This mechanic makes just as much sense as anything else in your escape from hell. The guard on this boat and the dictator back in North Korea are not so different–people with power making up arbitrary rules. You follow the rules or starve to death.
The most successful part of this is probably the loud metallic nerve-jangling sound of fucking up a knock. Your quiet rhythmic raps turn to CLANG CLANG CLANG and outside are soldiers who want to shoot you.
Composition 62 by Nuprahtor
Walking through trenches high as canyons, dirt crunching underfoot, gun held in front of me, always.
One of Nuprahtor’s last games, welcome to the forest, touched on WWI style warfare–staggering through crimson haze, lost in a wilderness of fortifications and gunfire. Composition 62’s palette is cool by contrast, blues and greys instead of reds, and it demands a similar coolness of thought.
Nuprahtor made a game that will be easy to dismiss with “Is that it?”. And that’s a brave thing for an artist–to present this thing without explanation or direction.
If art is a collaboration with the audience, Nuprahtor trusts that collaboration more than most. Composition 62 is a remarkably understated piece of game design. I found it very beautiful. It made me think of this piece by Beksinski.
Composition 62 has the perfect sound for the sky.
If we’re in videogame mode, we might look up for a second, parse the sky briefly, and then look back down. Only when you occupy the role of a soldier crawling through a dirty, smoking, endless trench does the significance of the sky, with all its freedom and purity and light, make sense. Because it takes a beat or two before the sound softly flows in.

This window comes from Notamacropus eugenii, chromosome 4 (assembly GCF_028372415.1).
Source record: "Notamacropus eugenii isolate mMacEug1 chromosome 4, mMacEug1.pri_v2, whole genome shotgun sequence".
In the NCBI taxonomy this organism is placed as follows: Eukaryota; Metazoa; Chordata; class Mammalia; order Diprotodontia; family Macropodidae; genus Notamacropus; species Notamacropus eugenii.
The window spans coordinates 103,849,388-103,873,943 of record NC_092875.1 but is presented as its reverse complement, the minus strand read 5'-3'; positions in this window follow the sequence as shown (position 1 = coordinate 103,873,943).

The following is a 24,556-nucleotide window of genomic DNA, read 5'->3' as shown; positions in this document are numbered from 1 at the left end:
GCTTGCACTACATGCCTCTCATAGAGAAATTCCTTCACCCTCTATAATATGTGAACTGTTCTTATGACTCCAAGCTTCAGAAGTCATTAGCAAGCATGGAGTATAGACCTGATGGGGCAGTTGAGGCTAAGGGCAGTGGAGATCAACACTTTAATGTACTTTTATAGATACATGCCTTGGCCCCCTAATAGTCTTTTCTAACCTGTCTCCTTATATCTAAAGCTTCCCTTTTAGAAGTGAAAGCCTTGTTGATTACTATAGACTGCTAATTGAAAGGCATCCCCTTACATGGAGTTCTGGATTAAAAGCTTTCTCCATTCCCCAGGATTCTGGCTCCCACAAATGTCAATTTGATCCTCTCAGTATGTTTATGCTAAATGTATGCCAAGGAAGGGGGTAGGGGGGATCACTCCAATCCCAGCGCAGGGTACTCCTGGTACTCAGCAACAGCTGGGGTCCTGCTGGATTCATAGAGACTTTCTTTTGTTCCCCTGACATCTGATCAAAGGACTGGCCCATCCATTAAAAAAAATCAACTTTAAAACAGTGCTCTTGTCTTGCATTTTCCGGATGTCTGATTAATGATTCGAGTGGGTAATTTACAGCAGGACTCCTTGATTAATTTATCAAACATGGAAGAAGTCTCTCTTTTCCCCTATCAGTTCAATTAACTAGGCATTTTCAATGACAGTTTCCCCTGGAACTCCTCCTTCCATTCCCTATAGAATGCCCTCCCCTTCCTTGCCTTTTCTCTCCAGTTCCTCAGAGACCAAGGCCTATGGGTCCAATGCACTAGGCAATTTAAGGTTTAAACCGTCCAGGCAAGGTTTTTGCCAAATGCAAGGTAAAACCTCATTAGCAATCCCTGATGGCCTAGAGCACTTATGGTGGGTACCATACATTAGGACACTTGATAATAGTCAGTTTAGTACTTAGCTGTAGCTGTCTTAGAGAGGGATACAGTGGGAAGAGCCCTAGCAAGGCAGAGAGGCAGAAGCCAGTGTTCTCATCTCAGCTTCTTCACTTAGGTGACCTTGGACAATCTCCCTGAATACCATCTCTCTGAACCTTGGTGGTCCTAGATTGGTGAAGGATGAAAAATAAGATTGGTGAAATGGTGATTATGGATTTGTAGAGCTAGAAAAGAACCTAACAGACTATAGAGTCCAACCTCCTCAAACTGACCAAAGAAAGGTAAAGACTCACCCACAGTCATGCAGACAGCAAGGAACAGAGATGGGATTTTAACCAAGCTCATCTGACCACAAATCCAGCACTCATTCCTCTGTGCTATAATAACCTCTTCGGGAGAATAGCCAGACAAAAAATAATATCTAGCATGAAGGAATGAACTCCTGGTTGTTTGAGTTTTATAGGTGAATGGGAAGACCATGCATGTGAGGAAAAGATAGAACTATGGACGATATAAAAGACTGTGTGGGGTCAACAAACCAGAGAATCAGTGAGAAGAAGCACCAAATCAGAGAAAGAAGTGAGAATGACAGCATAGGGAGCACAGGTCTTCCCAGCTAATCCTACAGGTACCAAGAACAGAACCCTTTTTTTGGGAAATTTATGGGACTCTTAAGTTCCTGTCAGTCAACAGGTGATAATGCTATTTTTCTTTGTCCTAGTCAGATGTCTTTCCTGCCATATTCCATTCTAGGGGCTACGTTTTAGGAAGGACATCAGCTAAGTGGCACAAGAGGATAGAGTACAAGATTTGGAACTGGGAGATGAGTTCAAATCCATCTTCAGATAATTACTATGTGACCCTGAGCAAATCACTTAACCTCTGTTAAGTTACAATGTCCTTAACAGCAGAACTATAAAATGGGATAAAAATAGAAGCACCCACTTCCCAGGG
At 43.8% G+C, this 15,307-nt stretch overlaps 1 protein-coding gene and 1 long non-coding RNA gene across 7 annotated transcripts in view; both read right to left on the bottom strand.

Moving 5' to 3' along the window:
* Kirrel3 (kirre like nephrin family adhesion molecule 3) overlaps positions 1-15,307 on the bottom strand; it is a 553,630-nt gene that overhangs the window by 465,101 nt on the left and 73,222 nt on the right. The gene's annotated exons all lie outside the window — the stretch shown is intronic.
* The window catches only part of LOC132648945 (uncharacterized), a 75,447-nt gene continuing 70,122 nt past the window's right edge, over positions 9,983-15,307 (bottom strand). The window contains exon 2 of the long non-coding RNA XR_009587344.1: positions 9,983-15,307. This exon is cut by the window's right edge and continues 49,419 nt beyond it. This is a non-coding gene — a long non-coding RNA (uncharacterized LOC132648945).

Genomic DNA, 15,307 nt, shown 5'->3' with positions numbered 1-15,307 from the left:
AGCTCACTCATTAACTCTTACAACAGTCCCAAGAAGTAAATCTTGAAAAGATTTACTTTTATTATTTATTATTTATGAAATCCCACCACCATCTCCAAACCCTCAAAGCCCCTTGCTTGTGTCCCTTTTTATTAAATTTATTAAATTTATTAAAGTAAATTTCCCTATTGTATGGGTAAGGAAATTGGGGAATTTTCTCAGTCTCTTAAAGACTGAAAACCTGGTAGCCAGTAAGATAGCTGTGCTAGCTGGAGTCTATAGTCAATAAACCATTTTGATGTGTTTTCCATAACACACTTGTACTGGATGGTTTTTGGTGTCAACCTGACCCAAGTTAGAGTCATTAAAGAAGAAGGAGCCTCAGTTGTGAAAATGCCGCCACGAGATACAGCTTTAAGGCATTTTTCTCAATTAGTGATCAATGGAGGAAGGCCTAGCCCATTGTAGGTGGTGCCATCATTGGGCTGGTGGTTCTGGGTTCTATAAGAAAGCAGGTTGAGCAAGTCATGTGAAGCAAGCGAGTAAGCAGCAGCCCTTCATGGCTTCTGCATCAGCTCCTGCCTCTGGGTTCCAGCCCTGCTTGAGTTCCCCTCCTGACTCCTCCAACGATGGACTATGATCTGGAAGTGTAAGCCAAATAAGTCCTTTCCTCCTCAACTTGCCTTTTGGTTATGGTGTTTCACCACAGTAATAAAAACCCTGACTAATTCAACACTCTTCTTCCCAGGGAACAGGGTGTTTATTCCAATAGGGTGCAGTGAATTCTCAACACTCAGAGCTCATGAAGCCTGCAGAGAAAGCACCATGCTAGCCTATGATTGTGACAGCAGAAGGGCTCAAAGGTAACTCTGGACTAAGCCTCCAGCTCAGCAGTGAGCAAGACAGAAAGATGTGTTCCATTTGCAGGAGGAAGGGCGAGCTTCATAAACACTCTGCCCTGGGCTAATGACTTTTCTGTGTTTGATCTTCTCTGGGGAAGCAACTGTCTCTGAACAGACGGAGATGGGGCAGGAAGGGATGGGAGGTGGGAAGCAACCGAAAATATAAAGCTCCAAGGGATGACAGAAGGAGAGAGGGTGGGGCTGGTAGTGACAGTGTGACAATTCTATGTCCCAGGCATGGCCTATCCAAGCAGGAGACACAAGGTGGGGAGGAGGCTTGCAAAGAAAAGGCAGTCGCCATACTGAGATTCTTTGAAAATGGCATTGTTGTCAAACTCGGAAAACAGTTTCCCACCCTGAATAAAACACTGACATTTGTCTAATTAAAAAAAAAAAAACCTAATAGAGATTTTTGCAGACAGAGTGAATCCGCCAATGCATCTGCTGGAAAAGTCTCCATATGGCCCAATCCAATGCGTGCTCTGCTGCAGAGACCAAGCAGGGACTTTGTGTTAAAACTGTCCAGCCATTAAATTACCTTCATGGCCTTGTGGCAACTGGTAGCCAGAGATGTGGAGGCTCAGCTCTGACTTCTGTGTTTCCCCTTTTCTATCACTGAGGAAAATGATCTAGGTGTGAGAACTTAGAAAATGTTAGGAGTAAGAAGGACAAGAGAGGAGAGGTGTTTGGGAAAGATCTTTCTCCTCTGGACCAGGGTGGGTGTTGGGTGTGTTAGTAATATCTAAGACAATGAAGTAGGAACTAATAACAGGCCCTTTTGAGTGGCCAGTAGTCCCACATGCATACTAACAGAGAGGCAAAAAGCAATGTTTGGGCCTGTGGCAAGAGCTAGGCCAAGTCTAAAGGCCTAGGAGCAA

And I crane my head up high because it’s the only pretty thing in this whole fucked up world.
The filth of the trench melts from my body and I am lost in the light.
Then the gunshot rings out.
Another human did it to me, because like many of Nuprahtor’s recent games, Composition 62 is quietly multiplayer, and everyone who plays the game can see everyone else. Together we unwittingly created the perfect image: A weary soldier staring at the sky, lost in rapture, when a shot rings out, and that precious song snaps out of existence, and there’s only the dirt and death and corpses and flies.
Nuprahtor designed a system that cultivates a single sublime moment–a moment that can only be enhanced by interruption, religious hallucination brought to its full and tragic apotheosis.
This is an Angels of Mons moment simulator.
Of course, the very act of talking so much about that ephemeral feeling runs the risk of crushing the subject. Experiencing something after it’s been put on a pedestal is different from coming across a Tumblr post with two notes and zero expectations, like I did.
So no, there is no pedestal, my recommendations aren’t intended as hype. A lot of the time it’s more like quietly sitting together on the grass watching the sunset and nudging your shoulder being like, hey, look at those birds, or, isn’t that a nice cloud? See them flying across the trees? Or how that cloud catches the evening light? And if you don’t, that’s okay. Emotional ephemera.